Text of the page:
I began my working life as a typist. I left school at 16 with only shorthand typing certificates, a couple of CSEs and one O level. I worked for four years in a variety of office jobs progressing from office junior to personal assistant. But I always wanted more so I went to night school to get the Os and As I’d missed at school due to messing about/having too much fun. I was immensely fortunate to be born when I was, at a time of full employment and full grants. I took full advantage of both.
There were three blissful years of college at the fabulous Kingston Polytechnic, now University, where I studied social science – the media studies degree of those days in that it got a lot of stick and “what on earth’s that?” comments.
While at college I worked nights at the BBC World Service in the news department typing the news live as it happened. It was here, as well as editing the student newspaper, that I got the bug for journalism. When I left college and was taken on as cub reporter on my local paper The Surrey Comet there was much cheering and congratulating in the World Service newsroom that night as desk drawers were opened and bottles with various kinds of coloured liquids pulled out, BBC paper cups filled and I was toasted as joining their ranks. Misty-eyed reminiscences filled the rest of our shift.
I worked at the Comet for four very happy years going from cub reporter to senior reporter, feature writer and sub-editor. But, as ever, I wanted more. So I left to work on a national trade paper but as women’s magazines were my true love, I went freelance and apart from a few occasions when I’ve been persuaded to take a job, I’ve always returned to freelancing. Guess I love insecurity. There’s truly no other explanation for it.
I’ve written for all the top titles including (warning! list follows) Cosmopolitan, The Guardian, The Observer, The Mirror, Company, New Woman, Cleo, ELLE , Woman and Home, Mother and Baby, Tatler, SHE, Ms London and The Daily Record. I’ve been sold into 22 countries and translated into languages I’ve never heard of. After three decades in the business, the thrill of seeing my byline never goes, perhaps because of the way I started – typing other people’s words. Now I type my own. There might be a better way to earn a living. But I seriously doubt it.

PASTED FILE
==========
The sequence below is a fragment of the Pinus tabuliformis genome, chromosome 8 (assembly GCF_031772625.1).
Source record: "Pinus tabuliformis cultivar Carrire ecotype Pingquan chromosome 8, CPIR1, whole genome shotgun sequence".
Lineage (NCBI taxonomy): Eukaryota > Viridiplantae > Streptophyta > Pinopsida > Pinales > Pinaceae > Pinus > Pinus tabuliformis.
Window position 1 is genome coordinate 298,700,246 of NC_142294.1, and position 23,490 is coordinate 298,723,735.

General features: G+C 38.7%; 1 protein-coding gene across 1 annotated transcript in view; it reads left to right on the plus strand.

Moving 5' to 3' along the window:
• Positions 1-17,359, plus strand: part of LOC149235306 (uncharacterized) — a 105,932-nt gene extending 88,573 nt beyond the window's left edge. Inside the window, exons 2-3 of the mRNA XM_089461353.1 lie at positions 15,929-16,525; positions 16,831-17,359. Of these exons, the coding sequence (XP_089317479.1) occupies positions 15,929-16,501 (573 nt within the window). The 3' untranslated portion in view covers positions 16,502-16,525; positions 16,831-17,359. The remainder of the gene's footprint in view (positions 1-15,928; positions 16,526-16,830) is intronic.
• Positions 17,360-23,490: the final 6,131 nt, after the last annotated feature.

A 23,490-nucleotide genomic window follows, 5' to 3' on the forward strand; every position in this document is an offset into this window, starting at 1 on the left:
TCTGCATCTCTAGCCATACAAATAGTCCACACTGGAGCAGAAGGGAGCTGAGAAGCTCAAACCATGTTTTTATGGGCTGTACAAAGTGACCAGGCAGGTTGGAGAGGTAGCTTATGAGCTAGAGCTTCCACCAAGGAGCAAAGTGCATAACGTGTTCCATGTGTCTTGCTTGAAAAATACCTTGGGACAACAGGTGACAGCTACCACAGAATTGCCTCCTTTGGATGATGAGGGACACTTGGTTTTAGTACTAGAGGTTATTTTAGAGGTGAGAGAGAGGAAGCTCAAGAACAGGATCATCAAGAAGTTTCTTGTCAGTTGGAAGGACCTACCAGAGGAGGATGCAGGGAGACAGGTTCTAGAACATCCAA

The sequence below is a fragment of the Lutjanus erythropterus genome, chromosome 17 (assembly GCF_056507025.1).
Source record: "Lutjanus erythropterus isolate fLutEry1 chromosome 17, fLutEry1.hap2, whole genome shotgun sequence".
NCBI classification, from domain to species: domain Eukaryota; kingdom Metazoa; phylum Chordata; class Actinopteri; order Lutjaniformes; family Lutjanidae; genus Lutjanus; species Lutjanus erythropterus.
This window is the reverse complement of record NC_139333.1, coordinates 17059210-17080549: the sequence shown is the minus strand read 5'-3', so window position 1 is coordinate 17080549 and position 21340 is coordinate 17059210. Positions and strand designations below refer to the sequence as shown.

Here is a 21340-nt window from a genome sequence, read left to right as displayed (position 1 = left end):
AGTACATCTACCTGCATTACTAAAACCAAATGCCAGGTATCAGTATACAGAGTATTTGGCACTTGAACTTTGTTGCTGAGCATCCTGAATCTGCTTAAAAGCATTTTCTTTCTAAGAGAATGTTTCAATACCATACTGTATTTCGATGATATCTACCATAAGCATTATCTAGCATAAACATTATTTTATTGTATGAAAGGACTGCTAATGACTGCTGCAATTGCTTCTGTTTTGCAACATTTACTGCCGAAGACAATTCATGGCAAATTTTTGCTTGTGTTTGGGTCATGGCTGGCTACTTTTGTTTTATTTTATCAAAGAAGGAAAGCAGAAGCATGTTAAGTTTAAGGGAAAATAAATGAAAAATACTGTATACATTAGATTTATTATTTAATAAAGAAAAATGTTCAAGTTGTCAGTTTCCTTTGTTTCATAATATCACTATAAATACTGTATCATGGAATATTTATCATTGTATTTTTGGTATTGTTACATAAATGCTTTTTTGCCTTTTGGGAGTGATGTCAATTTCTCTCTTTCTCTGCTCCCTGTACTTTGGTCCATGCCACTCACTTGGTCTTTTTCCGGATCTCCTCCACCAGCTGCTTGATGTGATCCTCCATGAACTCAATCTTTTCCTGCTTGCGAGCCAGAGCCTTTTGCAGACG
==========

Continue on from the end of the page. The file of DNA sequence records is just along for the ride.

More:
I now earn most of my living working in communications and PR – or comms as it’s often called. I moved into this because increasingly it was what I was being asked to do. And I enjoy it immensely. It’s nice to have a change though I’ll still be working as a journalist too. You can make a living as a writer even in this vicious economic climate. But you need to diversify. And actually, that’s rather good fun. I’ve even started writing fiction; short stories to start off but we’ll see where it goes. Sold my first story to Take a Break Fiction Feast. Called Ground Control to Mum it ran in March 2013. No link as it’s not available online.
Be a journalist
I do realise that none of this is the slightest bit use to you if you came here to find out how you too can get into journalism. I came in the traditional way via a non-traditional start and it’s tough, though not impossible, to do that now. If you want to be a journalist you need to care about journalism so the first thing you should do is support the printed press. Buy a newspaper, subscribe to a magazine. Read read read. Then think about how and where you can make a contribution and who will want to read what you want to write. Start small, find stories others can’t get, turn your friends and family into copy. Okay so you’ll alienate them horribly but ours has never been a loved profession/trade. If you want to be loved, become an actor.
And if that hasn’t put you off, do see my FAQs which go into more detail about journalism.
Thanks for stopping by.